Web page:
Date of Award

5-2012

Degree Type

Report

Degree Name

Master of Natural Resources (MNR)

Department

Environment and Society

First Advisor

Frank Howe

Abstract

Part I:

The Seep Ridge road is the major route used to access the Book Cliffs from Uintah County. For many years the County has expressed interest in paving the road in order to improve access to this remote portion of the County. In 2011 Uintah County received Bureau of Land Management (BLM) approval for the project and began construction on the road. There have been many concerns expressed concerning the Seep Ridge Road paving project, including impacts to mule deer. The Utah Division of Wildlife, sportsmen and conservation groups are concerned that upgrading the road may lead to a decline in the Book Cliffs Deer herd. This paper will serve as Part I to my Capstone project and will detail the objectives and methods to be used in Part II. The objectives of this study include establishing baselines for deer vehicle mortality and vehicle volume and speed along the Seep Ridge Road pre-construction. In addition to this I have evaluated public perceptions, reviewed policies and assessed the economic impacts associated with the paving project.

Part II:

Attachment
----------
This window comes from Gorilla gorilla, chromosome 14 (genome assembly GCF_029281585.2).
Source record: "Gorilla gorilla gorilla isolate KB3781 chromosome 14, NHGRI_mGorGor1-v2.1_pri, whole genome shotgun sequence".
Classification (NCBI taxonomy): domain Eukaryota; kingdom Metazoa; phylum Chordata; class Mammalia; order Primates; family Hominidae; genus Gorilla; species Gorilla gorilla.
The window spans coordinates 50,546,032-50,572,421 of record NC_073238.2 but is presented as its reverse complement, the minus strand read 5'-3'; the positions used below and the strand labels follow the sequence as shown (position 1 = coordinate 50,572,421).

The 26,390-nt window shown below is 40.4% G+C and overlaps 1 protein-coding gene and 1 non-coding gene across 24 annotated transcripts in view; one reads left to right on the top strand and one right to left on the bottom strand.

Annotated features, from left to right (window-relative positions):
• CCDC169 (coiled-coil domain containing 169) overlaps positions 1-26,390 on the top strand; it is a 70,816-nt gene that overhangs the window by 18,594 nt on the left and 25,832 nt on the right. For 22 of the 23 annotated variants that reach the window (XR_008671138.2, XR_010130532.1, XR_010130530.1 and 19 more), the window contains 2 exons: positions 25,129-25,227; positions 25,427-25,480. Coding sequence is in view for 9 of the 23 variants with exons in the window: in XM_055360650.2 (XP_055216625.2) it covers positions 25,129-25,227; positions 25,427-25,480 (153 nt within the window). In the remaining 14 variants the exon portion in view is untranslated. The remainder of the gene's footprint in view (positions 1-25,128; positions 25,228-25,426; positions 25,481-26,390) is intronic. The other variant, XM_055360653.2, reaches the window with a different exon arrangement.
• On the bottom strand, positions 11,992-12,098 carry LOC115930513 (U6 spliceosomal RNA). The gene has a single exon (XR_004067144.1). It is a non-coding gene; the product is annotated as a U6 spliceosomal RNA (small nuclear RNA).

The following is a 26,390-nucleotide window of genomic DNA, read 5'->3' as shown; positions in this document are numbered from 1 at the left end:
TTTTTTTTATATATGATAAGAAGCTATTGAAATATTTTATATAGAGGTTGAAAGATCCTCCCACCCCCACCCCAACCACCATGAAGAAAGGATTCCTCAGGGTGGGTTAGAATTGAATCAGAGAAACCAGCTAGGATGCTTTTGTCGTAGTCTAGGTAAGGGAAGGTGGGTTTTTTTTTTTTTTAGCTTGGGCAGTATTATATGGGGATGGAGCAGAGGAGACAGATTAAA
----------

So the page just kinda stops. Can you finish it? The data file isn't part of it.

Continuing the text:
Without proper mitigation, realigning and paving 29 km (18 mi) of the Seep Ridge Road (SRR) in the Book Cliffs of Utah could potentially contribute to a decline of the mule deer herd in the area. As such I have initiated a study to record baseline data for deer vehicle collision (DVC) rates and vehicle speed and volume prior to completion of the paving project. Along with this I have compared the number of deer carcasses resulting from DVC’s that were observed from the road during weekly deer counts to the number of carcasses found immediately outside the view shed of the road. This comparison was intended to provide a correction factor that could be used to more adequately estimate DVC’s. Over the course of the Utah Division of Wildlife Resources (UDWR) Book Cliffs deer study (see Part 1 of this Capstone) biologists found approximately 0.45 DVC/km (0.28 DVC/mi) during road counts. More intensive DVC searches along the SRR as part of my study did not find that DVC numbers were any greater than the UDWR counts suggest. The relatively low DVC rate may be due in part to the slow travel speeds along the SRR (~87% at or below 35mph) prior to paving the road. In conclusion it was determined the pre-construction conditions of the SRR did not significantly contribute to the decline of the Book Cliffs deer population. With this understanding and the establishment of baseline data future research should be able to identify any change in the number of DVCs that occurs as a result of the SRR paving and realignment project.

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